Glassjaw changes personnel slightly and moves up to major label Warner Bros. Records from Roadrunner for its second album, Worship and Tribute. But the band's musical approach remains the same, which is to say it is a showcase for lead singer and lyricist Daryl Palumbo. Palumbo, like his greatest influence, Perry Farrell of Jane's Addiction, wants to use the heavy metal format as a soapbox for his views. While the band tries to work up a head of steam, pummeling and roaring through conventional metal passages, Palumbo interrupts the flow with a series of alternate strategies. "We are the most impassioned ugly people," he declares in "Cosmopolitan Bloodloss," and he justifies that statement in terms not always so articulate in his other lyrics. Disaffected from the complexities of life, he is not so much enraged as bitterly amused, and he responds by repeating puns (e.g., "Denial is a river in Egypt," in "Trailer Park Jesus") or quoting his influences ("Life is such a ball/I run the world from City Hall," sung in "The Gillette Cavalcade of Sports," is a line from Frank Zappa). This is, perhaps, the worship and tribute he has in mind. Musically, the group shows far more versatility than most of its metal peers, perfectly willing to slow the tempo, replicate the sound of a field recording, or let Palumbo pretend to be a sports announcer if he likes. And that helps make them more interesting than their metal peers. Glassjaw can pound it out like the best of them, but the fun comes in never knowing what variation the band will throw in next.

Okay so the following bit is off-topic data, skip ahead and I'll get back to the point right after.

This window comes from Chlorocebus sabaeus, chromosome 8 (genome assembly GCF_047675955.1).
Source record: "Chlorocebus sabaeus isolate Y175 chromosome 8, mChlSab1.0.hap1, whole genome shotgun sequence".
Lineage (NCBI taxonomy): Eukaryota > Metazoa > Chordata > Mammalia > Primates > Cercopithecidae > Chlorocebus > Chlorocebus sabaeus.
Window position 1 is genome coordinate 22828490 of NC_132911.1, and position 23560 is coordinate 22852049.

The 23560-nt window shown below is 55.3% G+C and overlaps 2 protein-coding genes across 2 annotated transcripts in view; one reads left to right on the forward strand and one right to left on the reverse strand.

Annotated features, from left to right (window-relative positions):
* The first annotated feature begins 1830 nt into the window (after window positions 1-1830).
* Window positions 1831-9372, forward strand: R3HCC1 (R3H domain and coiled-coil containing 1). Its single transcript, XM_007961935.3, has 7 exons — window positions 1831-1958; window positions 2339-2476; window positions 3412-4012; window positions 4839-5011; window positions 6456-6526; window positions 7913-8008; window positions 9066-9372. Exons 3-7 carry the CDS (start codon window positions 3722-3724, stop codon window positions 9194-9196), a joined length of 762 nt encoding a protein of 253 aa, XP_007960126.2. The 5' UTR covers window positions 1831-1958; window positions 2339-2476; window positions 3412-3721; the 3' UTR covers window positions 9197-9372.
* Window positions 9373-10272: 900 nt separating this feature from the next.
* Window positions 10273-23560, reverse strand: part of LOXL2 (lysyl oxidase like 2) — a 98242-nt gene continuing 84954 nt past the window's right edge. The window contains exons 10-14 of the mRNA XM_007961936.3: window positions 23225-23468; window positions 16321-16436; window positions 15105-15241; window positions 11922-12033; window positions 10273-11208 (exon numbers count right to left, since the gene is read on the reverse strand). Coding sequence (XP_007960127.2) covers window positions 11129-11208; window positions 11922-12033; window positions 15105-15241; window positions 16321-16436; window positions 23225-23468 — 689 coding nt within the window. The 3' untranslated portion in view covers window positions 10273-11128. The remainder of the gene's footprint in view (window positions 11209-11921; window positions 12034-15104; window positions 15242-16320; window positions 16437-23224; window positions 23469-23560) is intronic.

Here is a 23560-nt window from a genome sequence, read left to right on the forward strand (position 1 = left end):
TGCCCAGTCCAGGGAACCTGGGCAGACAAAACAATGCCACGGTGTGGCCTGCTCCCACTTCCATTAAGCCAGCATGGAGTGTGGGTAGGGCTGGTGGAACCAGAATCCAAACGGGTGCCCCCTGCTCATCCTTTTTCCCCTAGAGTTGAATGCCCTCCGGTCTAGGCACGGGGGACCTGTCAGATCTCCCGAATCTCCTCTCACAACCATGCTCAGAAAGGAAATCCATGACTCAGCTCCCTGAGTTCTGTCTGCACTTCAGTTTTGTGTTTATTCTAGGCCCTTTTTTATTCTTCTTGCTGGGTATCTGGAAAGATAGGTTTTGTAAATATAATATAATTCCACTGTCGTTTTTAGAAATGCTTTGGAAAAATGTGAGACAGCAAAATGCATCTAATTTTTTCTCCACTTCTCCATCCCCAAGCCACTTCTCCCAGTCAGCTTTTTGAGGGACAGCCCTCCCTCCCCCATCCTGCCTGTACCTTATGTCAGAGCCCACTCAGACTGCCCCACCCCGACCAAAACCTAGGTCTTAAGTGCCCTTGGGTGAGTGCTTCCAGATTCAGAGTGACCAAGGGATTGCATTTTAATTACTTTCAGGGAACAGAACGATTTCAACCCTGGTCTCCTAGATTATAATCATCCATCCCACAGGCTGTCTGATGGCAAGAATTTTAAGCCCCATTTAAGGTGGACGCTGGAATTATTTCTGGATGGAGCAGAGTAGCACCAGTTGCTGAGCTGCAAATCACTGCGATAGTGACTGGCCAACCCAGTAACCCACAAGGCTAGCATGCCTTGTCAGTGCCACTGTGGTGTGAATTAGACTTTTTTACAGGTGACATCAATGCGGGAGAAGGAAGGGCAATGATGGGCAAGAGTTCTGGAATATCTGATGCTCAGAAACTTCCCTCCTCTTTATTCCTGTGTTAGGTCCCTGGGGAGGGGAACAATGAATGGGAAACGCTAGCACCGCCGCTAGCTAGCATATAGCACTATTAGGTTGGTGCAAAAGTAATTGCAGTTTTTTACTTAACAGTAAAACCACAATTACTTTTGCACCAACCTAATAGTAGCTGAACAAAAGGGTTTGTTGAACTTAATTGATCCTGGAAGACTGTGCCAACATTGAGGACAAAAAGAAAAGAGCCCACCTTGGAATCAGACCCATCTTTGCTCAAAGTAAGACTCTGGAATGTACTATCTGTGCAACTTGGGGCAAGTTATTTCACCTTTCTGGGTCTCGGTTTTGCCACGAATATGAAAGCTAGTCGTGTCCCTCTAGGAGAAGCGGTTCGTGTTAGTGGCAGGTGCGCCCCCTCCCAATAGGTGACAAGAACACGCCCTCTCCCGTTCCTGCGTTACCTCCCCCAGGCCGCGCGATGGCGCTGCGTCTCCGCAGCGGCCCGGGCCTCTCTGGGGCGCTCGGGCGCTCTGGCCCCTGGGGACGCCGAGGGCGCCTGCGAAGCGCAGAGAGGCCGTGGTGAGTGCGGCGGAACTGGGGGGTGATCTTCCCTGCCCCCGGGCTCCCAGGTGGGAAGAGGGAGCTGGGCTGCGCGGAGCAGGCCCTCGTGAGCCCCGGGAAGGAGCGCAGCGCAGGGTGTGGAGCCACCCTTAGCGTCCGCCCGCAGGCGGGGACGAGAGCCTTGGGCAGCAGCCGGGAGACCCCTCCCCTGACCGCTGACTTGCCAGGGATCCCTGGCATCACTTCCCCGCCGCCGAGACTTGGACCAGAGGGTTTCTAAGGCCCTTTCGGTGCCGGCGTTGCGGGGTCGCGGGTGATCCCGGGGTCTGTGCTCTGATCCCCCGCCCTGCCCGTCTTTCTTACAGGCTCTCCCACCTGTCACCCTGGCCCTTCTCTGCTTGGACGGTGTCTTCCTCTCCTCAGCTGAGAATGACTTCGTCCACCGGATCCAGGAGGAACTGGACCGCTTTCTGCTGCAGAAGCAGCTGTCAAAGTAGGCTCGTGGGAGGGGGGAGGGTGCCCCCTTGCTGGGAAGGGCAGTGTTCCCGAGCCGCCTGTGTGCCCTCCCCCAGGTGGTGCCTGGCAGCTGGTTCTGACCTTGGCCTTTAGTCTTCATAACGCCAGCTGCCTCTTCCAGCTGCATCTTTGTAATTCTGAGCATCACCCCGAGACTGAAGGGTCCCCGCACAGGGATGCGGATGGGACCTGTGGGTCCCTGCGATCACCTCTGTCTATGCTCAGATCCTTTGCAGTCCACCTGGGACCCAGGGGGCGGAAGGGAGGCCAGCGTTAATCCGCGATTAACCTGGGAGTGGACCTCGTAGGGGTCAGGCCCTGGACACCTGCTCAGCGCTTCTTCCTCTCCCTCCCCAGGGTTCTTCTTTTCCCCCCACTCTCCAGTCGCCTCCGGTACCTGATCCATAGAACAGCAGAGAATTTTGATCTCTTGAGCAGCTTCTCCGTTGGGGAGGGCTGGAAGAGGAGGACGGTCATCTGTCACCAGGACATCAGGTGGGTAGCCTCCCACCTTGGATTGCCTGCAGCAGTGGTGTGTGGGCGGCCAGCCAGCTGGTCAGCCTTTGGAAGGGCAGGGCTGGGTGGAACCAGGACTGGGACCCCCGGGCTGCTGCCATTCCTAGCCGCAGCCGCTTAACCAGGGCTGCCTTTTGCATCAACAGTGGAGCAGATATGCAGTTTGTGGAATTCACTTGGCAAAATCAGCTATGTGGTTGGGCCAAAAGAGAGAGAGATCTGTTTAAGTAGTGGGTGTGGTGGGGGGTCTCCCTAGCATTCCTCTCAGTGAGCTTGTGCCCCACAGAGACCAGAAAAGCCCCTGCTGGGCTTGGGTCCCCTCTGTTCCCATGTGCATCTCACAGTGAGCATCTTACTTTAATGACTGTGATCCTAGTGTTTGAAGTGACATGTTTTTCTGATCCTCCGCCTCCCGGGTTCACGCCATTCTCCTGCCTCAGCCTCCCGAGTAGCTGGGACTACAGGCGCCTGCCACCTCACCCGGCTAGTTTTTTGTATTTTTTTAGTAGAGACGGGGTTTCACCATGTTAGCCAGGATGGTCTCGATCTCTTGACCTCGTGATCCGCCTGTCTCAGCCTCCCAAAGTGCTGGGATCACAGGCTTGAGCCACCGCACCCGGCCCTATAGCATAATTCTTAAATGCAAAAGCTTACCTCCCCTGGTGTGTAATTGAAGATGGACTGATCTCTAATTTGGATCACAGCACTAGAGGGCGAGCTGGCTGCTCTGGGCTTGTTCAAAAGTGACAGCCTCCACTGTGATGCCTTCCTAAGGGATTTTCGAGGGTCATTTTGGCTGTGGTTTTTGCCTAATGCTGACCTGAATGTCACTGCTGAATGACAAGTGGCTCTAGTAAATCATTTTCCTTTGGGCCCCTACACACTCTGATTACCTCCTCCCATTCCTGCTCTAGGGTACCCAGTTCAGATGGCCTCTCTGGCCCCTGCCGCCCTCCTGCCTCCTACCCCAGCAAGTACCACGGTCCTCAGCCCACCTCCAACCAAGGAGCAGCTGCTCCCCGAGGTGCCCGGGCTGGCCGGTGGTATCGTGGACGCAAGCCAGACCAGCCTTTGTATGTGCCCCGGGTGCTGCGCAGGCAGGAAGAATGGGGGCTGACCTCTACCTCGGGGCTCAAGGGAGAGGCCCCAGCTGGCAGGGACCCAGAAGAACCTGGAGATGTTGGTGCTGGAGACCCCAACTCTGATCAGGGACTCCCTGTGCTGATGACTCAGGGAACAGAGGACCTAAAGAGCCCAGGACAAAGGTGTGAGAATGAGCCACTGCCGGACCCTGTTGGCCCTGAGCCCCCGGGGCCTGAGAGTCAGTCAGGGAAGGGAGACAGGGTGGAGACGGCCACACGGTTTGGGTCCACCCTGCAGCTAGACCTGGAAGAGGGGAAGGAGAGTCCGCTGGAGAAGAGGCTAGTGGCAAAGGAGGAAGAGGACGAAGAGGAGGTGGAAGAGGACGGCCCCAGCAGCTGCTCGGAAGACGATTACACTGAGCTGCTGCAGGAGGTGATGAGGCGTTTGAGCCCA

AllMusic Review by William Ruhlmann